In the News: Recent media coverage | Arts & Culture

In the News: Recent media coverage

In the News: Recent media coverage

February

University of Michigan’s Priscilla Lindsay Gives Advice on College Auditions
Though a college audition may only take two or three minutes, it can be a stressful experience for prospective students. Priscilla Lindsay, Professor and Chair at the U-M School of Music, Theatre & Dance (SMTD), helped demystify the audition process. “Take a big old deep breath, and try to have some fun. Take a deep breath, and look upon this as your chance to figuratively shake hands with every one of us.”
Read more: Paste Magazine

Want to sleep better? Start practising self-control, turn off that TV on time
Research by Jan Van den Bulck, professor of communication studies, suggests that setting a time to switch off the TV at night helps viewers get to bed at an earlier time, possibly improving sleep patterns and quality.
Read more: Hindustan Times

UM opens new art gallery in downtown Ann Arbor
The U-M Stamps School of Art & Design has opened a new gallery in downtown Ann Arbor. Mark Nielsen, exhibition specialist for the Stamps School, said the new space is 7,000 square feet and was design to be flexible, allowing it to meet the needs of the various exhibitions hosted by the school. “It’s nice to have it all in the same space. It shows the breadth of work from freshmen to senior and runs the gamut from more classroom-oriented stuff to more independent stuff.”
Read more: MLive

U of M to offer class on recognizing fake news
A new class at U-M, called “Fake News, Lies, and Propaganda: How to Sort Fact From Fiction’, hopes to help students be savvier news consumers. “These are issues that don’t have simple answers, and so the class will help students develop habits of mind when it comes to news literacy,” said Angie Oehrli, a U-M Librarian who helped develop the course.
Read more: Michigan Radio

Atomic Highways and Byways, installation view

An Artist Draws Out America’s Buried and Fenced-off Toxic Sites
Artist Joan Linder has explored and documented some of the industrial waste disposal areas of the Great Lakes region over the past three years. Her drawings of toxic areas in Belleville, Michigan are currently on display at the U-M Institute for the Humanities gallery in the exhibition ‘Atomic Highways and Byways.’
Read more: Hyperallergic 

NYC gallery displays migrants’ backpacks, belongings
A project started at U-M by anthropologist Jason De Leon has resulted in the exhibition ‘State of Exception,’ now on display in a Manhattan gallery. The exhibit, expanded by artist Richard Barnes and U-M Institute for the Humanities curator Amanda Krugliak, features a wall of 700 backpacks and belongings of migrants who illegally crossed the U.S border. In their backpacks, migrants brought clothing, other personal items and even photographs of themselves — but not enough water to guarantee survival in the harsh Sonoran Desert.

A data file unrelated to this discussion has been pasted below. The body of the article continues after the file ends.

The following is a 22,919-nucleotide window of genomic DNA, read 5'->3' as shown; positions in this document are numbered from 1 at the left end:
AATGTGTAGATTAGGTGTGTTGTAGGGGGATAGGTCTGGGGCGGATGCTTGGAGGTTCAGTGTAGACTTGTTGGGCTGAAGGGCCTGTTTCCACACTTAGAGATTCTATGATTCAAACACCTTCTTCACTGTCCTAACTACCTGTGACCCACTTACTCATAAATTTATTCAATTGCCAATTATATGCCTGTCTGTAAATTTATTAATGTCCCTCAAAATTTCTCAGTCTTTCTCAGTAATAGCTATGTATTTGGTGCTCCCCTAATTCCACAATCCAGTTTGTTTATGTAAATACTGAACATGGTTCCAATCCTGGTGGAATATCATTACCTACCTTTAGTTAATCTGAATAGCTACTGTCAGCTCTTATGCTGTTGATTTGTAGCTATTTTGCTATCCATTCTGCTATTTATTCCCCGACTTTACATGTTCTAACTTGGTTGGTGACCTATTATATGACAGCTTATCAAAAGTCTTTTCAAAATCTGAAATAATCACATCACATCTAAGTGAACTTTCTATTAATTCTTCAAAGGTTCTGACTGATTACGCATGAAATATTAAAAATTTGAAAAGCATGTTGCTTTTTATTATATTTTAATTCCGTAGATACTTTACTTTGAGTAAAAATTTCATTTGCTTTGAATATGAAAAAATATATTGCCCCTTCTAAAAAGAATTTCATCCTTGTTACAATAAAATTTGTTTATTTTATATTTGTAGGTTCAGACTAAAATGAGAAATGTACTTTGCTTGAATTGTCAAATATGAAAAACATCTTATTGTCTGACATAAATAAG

Read More: ABC News

Celebrating ‘Nasty Women’ and ‘Bad Hombres’
U-M Stamps School of Art & Design professor and performance artist Holly Hughes worked with artists across the globe to build a loose network of over 35 President’s Day events in response to the presidential election. “I was thinking maybe we’d get 100 people at some dive bar in Ann Arbor,” says Hughes. “Within a couple of hours, I had almost 2,000 people contacting me through Facebook and was quickly overwhelmed by people wanting to do something like this.”
Read more: The Detroit News

Riding high, Beyonce fails to break Grammy curse
“‘Lemonade’ is really about how black women are treated in society historically, and in the contemporary moment, and it’s about loving ourselves through all of that. So, in some ways, it’s kind of fitting that she was left standing there,” said LaKisha Simmons, assistant professor of history and women’s studies, on the failure of Beyonce’s multi-Grammy-nominated album to win Album or Record of the Year.
Read more: The Guardian

Pair of University of Michigan faculty members earn Grammy Awards
Michael Daugherty and Joseph Gramley, professors at the U-M School of Music, Theatre & Dance, were both awarded with a Grammy Award during the 59th annual awards ceremony on Sunday, February 12. Daugherty received the Grammy for Best Contemporary Classical Composition for his work “Tales of Hemingway,” featured on the Naxos album of the same name. Gramley received a Grammy for Best World Music as part of Yo Yo Ma’s Silk Road Ensemble.